In Oregon, where voters approved a landmark 2020 initiative to legalize the therapeutic psilocybin program, as well as another to broadly decriminalize currently illegal drugs, lawmakers last week introduced a bill to to promote equity in the program.

Two Oklahoma Republican lawmakers recently introduced bills intended to promote research into the therapeutic potential of psilocybin, and one of the measures would further decriminalize low-level possession of the psychedelic.

A Utah GOP lawmaker also introduced a bill this month that would establish a task force to study and make recommendations on the therapeutic potential of psychedelic drugs and possible regulations for their legal use.

In Kansas, a lawmaker also recently introduced a bill to legalize the possession and low-level cultivation of psilocybin mushrooms.

A Republican lawmaker in Missouri introduced a bill this month to give residents with serious illnesses legal access to a range of psychedelic drugs like psilocybin, ibogaine and LSD through an expanded version of the law. existing state on the right to try.

California Senator Scott Wiener (D) told Marijuana Moment in a recent interview that his bill to legalize possession of psychedelics has a 50/50 chance of reaching the governor’s office this year. He has already authorized the entire Senate and two Assembly committees during the first half of the two-year session.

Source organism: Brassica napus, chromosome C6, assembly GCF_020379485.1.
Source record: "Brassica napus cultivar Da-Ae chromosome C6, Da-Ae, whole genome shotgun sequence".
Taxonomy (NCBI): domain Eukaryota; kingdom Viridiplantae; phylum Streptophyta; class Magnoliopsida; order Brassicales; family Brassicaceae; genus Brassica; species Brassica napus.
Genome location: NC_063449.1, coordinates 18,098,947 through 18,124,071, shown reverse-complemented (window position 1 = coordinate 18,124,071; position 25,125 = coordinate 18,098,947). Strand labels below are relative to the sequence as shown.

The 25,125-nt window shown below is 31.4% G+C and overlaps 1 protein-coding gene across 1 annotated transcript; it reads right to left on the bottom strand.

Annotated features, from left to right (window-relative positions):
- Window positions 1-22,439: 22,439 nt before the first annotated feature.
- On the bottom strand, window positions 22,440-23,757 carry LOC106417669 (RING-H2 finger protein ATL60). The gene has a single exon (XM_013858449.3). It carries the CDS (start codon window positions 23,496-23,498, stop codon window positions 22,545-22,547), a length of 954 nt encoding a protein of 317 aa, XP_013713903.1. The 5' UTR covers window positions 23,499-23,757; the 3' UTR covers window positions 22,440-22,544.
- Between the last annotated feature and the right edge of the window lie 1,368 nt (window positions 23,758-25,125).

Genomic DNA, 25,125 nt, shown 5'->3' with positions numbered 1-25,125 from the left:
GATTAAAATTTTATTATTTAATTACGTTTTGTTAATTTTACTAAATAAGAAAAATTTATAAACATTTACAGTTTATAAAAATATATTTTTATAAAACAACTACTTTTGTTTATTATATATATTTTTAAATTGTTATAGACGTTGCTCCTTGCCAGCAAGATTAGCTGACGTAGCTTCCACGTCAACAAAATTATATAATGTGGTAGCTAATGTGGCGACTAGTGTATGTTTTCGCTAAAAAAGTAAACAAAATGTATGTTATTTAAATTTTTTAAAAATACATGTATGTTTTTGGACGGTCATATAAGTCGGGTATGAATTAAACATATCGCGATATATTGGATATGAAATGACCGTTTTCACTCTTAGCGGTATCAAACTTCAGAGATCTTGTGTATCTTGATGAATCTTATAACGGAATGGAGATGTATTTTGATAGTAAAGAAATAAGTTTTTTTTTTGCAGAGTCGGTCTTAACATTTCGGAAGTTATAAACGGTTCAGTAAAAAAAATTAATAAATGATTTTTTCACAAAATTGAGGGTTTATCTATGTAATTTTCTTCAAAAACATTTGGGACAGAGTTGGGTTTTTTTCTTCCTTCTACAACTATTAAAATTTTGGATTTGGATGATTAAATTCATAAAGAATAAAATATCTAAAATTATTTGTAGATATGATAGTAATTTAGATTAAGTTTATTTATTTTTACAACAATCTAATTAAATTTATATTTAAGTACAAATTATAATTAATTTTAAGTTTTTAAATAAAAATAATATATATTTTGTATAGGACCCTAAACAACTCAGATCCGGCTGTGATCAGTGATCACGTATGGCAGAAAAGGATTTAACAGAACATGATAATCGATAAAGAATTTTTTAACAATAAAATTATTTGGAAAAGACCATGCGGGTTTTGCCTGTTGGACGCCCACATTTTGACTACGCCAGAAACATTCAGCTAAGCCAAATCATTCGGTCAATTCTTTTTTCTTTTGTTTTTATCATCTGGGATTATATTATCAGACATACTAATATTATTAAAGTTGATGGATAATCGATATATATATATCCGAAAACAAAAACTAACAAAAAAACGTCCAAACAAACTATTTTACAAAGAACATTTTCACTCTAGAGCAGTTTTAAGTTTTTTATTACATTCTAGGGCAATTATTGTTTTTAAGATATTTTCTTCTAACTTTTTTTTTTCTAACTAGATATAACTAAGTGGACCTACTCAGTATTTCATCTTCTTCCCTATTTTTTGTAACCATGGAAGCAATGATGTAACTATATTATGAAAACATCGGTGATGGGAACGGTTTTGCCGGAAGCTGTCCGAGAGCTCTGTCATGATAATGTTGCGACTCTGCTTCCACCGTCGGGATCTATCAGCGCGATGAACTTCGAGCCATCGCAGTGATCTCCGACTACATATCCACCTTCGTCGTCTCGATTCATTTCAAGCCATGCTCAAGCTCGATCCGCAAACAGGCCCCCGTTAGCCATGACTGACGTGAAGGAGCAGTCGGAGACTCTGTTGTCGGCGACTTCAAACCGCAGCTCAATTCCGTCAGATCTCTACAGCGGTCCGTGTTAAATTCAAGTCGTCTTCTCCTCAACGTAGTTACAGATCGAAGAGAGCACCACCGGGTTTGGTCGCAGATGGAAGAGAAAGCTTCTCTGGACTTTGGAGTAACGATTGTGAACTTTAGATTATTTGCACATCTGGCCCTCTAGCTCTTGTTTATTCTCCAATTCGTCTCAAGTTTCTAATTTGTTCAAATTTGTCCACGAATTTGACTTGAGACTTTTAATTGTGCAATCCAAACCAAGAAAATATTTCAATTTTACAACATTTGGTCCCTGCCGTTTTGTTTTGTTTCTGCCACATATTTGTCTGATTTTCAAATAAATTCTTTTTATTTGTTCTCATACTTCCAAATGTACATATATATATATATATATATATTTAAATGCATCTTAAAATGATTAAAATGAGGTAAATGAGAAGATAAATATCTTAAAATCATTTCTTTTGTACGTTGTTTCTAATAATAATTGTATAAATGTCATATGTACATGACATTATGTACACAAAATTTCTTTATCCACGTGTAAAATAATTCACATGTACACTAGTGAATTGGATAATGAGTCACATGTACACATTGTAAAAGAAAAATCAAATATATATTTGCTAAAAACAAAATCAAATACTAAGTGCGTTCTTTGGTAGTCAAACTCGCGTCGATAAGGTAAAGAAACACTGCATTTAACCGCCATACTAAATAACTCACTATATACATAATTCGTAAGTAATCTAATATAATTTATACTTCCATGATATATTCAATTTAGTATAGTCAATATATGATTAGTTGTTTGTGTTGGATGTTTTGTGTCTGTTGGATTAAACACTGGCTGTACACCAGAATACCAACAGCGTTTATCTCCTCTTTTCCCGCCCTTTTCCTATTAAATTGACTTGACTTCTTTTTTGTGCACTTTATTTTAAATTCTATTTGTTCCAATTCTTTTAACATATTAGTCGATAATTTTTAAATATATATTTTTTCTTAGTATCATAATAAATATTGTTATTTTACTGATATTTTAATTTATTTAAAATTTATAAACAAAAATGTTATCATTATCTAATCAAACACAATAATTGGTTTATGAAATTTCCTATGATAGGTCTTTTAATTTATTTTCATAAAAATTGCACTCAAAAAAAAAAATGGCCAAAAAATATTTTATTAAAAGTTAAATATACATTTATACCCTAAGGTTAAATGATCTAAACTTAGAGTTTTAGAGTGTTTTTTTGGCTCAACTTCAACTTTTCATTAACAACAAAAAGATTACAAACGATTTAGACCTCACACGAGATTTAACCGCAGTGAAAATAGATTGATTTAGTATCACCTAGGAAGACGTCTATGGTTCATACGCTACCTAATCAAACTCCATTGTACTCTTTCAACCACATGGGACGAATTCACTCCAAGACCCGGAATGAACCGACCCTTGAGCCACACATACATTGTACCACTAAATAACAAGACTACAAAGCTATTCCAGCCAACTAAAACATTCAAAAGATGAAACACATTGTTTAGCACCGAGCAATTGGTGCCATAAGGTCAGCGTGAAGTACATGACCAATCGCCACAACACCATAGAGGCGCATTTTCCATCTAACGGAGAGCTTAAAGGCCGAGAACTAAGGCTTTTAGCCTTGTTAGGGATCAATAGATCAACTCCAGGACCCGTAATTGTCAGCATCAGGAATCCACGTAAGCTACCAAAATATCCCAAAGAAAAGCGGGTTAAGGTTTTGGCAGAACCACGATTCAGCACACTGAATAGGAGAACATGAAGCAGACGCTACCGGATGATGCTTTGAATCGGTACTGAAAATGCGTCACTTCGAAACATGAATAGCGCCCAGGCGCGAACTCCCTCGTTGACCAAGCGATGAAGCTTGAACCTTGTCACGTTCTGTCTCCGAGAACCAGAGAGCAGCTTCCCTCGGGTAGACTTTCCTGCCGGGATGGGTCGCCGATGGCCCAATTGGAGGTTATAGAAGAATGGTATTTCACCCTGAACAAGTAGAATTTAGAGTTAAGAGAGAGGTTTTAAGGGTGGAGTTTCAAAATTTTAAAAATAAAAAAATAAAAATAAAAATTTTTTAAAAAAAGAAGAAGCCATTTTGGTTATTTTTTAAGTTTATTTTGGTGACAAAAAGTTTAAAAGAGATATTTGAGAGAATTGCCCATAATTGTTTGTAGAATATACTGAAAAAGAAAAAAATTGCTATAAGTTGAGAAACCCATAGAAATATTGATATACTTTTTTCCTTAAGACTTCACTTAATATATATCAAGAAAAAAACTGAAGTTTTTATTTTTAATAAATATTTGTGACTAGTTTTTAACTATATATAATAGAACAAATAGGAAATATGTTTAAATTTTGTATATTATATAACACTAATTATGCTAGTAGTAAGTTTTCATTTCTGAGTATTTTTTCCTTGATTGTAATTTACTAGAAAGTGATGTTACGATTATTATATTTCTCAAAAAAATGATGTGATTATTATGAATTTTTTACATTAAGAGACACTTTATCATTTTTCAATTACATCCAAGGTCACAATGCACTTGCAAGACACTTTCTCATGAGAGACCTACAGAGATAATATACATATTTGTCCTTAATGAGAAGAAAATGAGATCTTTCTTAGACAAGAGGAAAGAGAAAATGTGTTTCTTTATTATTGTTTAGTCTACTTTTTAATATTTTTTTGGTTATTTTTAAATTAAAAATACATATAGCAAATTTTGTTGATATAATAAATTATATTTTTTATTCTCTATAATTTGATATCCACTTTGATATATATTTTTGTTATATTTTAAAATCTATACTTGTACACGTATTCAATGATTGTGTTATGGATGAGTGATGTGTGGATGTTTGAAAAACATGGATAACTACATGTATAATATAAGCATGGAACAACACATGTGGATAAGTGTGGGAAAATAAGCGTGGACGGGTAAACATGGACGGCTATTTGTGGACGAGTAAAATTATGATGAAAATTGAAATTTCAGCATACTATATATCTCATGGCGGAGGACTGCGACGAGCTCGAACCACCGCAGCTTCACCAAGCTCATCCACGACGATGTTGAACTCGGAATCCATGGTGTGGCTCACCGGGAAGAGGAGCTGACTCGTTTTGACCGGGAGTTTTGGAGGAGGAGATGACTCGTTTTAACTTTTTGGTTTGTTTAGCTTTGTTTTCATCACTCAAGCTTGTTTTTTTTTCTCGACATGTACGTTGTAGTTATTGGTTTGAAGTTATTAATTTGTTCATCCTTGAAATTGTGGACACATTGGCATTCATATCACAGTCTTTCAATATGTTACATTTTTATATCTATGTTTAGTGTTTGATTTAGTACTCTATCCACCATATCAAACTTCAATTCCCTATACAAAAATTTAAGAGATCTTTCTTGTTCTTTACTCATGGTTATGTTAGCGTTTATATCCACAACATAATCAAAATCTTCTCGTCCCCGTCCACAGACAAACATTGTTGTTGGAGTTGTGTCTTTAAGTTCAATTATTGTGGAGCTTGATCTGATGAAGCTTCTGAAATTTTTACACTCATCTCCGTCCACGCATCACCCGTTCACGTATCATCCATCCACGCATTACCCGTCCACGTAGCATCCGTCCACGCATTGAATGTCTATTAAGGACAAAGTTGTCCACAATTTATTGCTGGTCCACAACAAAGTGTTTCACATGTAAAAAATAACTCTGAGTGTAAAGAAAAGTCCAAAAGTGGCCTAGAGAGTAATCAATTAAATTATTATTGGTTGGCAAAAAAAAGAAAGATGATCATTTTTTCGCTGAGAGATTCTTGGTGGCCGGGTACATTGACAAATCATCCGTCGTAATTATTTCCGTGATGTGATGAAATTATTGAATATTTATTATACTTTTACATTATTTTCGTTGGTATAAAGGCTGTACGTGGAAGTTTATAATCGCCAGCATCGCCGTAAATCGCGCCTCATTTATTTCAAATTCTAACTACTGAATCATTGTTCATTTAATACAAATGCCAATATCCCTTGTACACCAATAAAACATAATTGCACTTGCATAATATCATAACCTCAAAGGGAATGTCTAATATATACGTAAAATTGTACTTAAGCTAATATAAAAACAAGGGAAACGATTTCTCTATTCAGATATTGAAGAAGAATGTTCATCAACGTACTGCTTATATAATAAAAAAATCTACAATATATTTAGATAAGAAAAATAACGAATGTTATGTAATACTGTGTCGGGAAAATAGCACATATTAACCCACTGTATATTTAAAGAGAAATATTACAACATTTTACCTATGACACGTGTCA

In Michigan, two state senators introduced a bill in September to legalize the possession, cultivation, and delivery of various plant and mushroom-derived psychedelics like psilocybin and mescaline.

Washington state lawmakers also introduced legislation this month that would legalize what the bill calls “supported psilocybin experiments” by adults 21 and older.

In Vermont, a broad coalition of lawmakers representing nearly a third of the House introduced a bill to decriminalize drug possession.

New Hampshire lawmakers have introduced measures to decriminalize psilocybin and all drugs.

Last year, Connecticut’s governor signed a law that includes language requiring the state to conduct a study into the therapeutic potential of psilocybin mushrooms.

At the congressional level, bipartisan lawmakers sent a letter to the Drug Enforcement Administration (DEA) this month urging the agency to allow terminally ill patients to use psilocybin as an experimental treatment without fear of federal prosecution.

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Photo elements courtesy of carlosemmaskype and Apollo.